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Thou shalt lie down

With patriarchs of the infant world-with kings,
The powerful of the earth-the wise-the good,
Fair forms, and hoary seers of ages past,
All in one mighty sepulchre.

AND shrink

from the way

To the spirit's distant shore ?--

Earth's mightiest men, in arm'd array,

Are thither gone before.


The warrior kings, whose banner
Flew far as eagles fly,

They are gone where swords avail them not,
From the feast of victory.

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And the seers who sat of yore

By orient palm or wave,

They have pass'd with all their starry lore-
Can ye still fear the grave?

We fear! we fear !-the sunshine
Is joyous to behold,

And we reck not the buried kings,
Nor the awful seers of old.

Ye shrink!-the bards whose lays

Have made your deep hearts burn,
They have left the sun, and the voice of praise,

For the land whence none return.

And the beautiful, whose record

Is the verse that cannot die,

They too are gone, with their glorious bloom,

From the love of human eye.

Would ye not join that throng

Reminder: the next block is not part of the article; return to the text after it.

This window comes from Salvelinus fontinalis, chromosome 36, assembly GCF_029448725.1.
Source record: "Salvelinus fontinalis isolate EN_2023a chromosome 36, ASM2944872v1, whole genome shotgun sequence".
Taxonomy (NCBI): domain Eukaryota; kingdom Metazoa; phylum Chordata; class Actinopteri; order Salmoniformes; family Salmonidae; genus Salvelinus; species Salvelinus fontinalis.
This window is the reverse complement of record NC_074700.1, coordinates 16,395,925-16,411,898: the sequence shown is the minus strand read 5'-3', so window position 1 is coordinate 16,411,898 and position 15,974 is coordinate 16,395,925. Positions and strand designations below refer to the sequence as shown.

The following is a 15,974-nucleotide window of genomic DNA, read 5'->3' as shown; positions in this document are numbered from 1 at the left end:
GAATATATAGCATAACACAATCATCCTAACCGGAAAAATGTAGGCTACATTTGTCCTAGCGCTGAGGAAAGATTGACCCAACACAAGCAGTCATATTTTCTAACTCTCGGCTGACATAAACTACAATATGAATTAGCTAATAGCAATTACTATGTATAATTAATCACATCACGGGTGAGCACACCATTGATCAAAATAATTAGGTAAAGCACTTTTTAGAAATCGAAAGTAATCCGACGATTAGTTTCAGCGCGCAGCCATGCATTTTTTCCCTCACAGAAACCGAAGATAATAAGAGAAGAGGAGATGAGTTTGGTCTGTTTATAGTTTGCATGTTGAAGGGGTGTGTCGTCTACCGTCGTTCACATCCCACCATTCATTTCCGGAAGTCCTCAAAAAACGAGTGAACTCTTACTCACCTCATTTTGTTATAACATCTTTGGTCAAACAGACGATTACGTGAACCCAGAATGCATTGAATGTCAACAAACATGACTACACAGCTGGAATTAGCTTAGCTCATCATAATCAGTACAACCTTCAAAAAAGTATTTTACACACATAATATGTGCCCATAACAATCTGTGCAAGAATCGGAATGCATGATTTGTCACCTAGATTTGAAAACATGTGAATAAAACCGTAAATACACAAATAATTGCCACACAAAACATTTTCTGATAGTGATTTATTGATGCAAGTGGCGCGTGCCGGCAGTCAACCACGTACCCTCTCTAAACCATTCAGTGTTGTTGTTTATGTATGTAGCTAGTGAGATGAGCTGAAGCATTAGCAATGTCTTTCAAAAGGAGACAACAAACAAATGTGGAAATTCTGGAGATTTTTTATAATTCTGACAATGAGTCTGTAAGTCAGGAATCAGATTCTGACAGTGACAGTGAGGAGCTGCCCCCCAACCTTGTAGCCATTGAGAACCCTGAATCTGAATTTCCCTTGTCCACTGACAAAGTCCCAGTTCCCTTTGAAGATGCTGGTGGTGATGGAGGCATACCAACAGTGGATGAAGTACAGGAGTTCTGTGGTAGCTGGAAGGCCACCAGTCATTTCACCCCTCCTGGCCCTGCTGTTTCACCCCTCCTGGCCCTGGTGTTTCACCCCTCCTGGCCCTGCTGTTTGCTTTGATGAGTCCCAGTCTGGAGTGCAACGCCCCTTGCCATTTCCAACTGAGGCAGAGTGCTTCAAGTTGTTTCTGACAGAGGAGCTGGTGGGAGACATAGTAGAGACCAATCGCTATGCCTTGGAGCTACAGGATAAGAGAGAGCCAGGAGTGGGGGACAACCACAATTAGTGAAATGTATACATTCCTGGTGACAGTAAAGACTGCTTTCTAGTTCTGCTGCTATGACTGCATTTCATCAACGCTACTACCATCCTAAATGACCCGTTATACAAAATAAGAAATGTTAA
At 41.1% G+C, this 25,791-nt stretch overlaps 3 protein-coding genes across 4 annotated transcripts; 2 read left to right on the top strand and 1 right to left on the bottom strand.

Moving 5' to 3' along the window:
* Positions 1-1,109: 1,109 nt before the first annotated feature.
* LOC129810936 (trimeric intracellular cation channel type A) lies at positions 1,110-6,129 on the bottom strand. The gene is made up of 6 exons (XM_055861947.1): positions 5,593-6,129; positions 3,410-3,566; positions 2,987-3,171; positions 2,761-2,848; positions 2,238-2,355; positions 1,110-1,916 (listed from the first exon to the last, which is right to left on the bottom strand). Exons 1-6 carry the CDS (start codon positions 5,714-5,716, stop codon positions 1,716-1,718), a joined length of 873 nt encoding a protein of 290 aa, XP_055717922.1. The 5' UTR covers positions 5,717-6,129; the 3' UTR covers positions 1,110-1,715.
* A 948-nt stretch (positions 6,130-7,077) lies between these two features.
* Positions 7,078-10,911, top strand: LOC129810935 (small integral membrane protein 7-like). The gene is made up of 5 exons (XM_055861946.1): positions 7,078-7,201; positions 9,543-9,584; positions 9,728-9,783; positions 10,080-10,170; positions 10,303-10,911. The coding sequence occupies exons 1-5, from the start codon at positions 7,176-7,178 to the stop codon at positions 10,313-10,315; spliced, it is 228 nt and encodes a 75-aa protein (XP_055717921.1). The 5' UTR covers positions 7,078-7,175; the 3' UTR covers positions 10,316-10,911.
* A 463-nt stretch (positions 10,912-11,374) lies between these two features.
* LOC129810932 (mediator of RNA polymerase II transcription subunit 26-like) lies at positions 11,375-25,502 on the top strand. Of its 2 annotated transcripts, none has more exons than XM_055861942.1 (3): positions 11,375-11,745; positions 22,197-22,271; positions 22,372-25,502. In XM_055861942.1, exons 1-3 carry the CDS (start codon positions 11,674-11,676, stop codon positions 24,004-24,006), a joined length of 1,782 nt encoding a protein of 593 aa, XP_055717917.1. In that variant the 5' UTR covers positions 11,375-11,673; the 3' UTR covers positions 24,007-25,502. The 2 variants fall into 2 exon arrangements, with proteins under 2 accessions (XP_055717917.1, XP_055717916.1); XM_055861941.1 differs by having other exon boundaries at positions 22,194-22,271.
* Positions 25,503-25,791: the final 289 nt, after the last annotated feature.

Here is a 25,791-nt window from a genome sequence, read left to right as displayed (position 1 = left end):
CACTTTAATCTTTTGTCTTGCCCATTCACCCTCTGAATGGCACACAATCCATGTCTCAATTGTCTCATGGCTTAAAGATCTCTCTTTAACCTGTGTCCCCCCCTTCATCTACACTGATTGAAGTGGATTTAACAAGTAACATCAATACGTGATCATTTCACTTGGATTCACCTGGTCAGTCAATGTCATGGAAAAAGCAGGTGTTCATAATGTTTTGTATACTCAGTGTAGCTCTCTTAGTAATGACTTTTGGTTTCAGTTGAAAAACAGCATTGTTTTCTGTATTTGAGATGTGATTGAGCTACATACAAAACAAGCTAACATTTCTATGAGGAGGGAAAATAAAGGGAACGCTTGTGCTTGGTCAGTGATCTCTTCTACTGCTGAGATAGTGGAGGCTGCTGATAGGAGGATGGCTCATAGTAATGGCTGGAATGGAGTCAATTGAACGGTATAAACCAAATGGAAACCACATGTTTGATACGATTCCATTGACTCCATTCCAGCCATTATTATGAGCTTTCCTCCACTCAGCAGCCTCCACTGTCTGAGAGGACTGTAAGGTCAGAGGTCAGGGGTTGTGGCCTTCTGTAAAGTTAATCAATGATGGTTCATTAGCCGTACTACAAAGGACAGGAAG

Of the earth's departed flowers,

And the masters of the mighty song

In their far and fadeless bowers?

Those songs are high and holy,

But they vanquish not our fear;
Not from our path those flowers are gone-
We fain would linger here!

Linger then yet awhile,

As the last leaves on the bough!Ye have lov'd the light of many a smile, That is taken from you now.

There have been sweet singing voices
In your walks that now are still,
There are seats left void in your earthly homes,
Which none again may fill.

Soft eyes are seen no more,

That made spring-time in your heart; Kindred and friends are gone beforeAnd ye still fear to part?

We fear not now, we fear not!

Though the way thro' darkness bends;

Our souls are strong to follow them,
Our own familiar friends!


IT wav'd not thro' an Eastern sky,
Beside a fount of Araby;

It was not fann'd by southern breeze
In some green isle of Indian seas,
Nor did its graceful shadow sleep
O'er stream of Afric, lone and deep.

But fair the exil'd Palm-tree grew
Midst foliage of no kindred hue;
Thro' the laburnum's dropping gold
Rose the light shaft of orient mould,
And Europe's violets, faintly sweet,
Purpled the moss-beds at its feet.

*This incident is, I think, recorded by De Lille, in his poem of "Les Jardins."

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